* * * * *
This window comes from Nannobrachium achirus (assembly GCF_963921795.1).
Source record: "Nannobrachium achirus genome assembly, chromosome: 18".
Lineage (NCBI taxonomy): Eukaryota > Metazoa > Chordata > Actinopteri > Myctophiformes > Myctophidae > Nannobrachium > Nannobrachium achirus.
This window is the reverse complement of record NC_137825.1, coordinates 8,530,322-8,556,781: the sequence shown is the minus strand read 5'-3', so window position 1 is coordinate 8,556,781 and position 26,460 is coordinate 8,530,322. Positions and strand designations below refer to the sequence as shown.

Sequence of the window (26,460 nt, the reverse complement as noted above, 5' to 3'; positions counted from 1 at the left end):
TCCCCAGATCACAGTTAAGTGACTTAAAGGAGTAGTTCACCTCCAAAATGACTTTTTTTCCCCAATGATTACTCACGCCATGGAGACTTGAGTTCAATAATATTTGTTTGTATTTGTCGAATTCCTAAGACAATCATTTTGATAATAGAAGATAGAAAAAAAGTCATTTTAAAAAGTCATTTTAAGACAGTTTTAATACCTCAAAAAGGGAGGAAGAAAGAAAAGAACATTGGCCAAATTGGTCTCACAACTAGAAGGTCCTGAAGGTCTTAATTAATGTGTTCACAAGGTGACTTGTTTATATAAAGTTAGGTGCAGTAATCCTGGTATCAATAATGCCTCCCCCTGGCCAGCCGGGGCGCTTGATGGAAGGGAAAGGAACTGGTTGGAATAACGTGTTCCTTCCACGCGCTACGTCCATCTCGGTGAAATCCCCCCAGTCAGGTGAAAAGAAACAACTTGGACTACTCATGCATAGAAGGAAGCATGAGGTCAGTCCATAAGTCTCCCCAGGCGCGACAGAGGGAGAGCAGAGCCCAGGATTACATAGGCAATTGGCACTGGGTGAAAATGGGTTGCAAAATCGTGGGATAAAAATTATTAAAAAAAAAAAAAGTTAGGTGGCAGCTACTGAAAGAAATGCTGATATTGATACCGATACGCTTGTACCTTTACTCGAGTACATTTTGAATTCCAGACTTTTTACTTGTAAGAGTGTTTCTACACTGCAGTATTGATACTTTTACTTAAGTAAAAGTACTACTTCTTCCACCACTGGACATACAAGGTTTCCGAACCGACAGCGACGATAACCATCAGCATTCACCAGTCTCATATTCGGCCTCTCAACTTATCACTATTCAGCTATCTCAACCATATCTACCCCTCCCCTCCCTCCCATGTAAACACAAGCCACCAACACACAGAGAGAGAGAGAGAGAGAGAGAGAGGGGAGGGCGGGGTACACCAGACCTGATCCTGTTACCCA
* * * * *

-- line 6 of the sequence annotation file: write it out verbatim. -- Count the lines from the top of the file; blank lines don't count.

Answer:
TCCCCAGATCACAGTTAAGTGACTTAAAGGAGTAGTTCACCTCCAAAATGACTTTTTTTCCCCAATGATTACTCACGCCATGGAGACTTGAGTTCAATAATATTTGTTTGTATTTGTCGAATTCCTAAGACAATCATTTTGATAATAGAAGATAGAAAAAAAGTCATTTTAAAAAGTCATTTTAAGACAGTTTTAATACCTCAAAAAGGGAGGAAGAAAGAAAAGAACATTGGCCAAATTGGTCTCACAACTAGAAGGTCCTGAAGGTCTTAATTAATGTGTTCACAAGGTGACTTGTTTATATAAAGTTAGGTGCAGTAATCCTGGTATCAATAATGCCTCCCCCTGGCCAGCCGGGGCGCTTGATGGAAGGGAAAGGAACTGGTTGGAATAACGTGTTCCTTCCACGCGCTACGTCCATCTCGGTGAAATCCCCCCAGTCAGGTGAAAAGAAACAACTTGGACTACTCATGCATAGAAGGAAGCATGAGGTCAGTCCATAAGTCTCCCCAGGCGCGACAGAGGGAGAGCAGAGCCCAGGATTACATAGGCAATTGGCACTGGGTGAAAATGGGTTGCAAAATCGTGGGATAAAAATTATTAAAAAAAAAAAAAGTTAGGTGGCAGCTACTGAAAGAAATGCTGATATTGATACCGATACGCTTGTACCTTTACTCGAGTACATTTTGAATTCCAGACTTTTTACTTGTAAGAGTGTTTCTACACTGCAGTATTGATACTTTTACTTAAGTAAAAGTACTACTTCTTCCACCACTGGACATACAAGGTTTCCGAACCGACAGCGACGATAACCATCAGCATTCACCAGTCTCATATTCGGCCTCTCAACTTATCACTATTCAGCTATCTCAACCATATCTACCCCTCCCCTCCCTCCCATGTAAACACAAGCCACCAACACACAGAGAGAGAGAGAGAGAGAGAGAGAGGGGAGGGCGGGGTACACCAGACCTGATCCTGTTACCCA